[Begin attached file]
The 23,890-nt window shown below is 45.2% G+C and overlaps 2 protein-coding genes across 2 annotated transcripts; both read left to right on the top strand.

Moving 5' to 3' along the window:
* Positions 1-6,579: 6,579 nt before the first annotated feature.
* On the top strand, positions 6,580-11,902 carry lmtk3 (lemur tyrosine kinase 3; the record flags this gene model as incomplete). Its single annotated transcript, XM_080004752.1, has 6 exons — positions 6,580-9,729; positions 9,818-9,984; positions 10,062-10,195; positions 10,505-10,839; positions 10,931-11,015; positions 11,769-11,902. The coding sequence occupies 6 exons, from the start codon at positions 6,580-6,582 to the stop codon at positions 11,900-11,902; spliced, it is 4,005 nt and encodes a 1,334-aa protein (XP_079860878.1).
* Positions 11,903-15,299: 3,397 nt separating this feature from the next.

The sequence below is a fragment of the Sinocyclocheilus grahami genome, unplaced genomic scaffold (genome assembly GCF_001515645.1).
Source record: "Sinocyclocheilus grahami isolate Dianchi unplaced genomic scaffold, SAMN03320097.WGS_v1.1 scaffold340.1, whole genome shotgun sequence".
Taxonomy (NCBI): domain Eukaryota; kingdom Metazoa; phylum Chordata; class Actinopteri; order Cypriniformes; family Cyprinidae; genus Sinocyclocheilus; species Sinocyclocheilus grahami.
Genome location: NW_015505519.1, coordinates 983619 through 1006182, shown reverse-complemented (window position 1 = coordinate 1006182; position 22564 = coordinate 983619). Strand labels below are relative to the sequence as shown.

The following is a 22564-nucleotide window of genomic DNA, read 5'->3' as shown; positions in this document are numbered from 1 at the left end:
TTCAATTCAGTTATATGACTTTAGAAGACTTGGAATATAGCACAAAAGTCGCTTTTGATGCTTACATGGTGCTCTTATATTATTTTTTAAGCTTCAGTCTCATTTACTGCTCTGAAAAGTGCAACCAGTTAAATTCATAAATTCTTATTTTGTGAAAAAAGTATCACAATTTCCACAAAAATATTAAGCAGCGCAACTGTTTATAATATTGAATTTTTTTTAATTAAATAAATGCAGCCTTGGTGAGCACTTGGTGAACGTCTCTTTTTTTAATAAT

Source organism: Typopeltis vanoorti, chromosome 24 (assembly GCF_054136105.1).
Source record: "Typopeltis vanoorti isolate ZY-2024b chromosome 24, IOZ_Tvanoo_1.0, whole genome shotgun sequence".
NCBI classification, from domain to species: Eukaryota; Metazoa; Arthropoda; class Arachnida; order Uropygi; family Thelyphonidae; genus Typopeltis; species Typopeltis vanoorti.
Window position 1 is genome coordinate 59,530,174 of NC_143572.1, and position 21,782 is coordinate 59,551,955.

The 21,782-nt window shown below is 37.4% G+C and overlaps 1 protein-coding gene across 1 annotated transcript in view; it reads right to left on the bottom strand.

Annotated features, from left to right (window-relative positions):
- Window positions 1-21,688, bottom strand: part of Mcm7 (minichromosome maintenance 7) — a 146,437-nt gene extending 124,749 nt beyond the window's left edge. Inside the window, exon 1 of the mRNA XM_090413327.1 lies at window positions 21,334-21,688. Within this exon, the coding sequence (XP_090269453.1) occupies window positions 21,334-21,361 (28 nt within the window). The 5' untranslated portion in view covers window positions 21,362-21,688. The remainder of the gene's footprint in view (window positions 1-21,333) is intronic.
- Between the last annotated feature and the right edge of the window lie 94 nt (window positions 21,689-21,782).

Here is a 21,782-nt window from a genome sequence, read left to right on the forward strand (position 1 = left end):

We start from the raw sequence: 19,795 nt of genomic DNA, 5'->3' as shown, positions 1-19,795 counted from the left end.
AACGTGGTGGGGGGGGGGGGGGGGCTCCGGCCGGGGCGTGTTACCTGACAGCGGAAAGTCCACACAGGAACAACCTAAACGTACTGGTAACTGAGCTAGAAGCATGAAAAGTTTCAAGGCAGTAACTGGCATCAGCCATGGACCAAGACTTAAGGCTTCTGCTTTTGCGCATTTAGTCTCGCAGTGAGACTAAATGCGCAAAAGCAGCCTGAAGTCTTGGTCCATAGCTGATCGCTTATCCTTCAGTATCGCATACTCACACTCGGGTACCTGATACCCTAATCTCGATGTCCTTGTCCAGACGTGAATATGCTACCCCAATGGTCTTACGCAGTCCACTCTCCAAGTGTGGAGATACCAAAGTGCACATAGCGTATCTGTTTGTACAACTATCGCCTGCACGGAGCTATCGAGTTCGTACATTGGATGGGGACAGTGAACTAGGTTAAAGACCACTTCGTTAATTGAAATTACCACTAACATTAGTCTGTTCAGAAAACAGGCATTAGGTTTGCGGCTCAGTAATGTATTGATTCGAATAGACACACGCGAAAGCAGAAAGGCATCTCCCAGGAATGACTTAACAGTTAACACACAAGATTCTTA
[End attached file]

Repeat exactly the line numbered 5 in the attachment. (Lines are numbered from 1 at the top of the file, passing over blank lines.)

* Positions 11,903-15,299: 3,397 nt separating this feature from the next.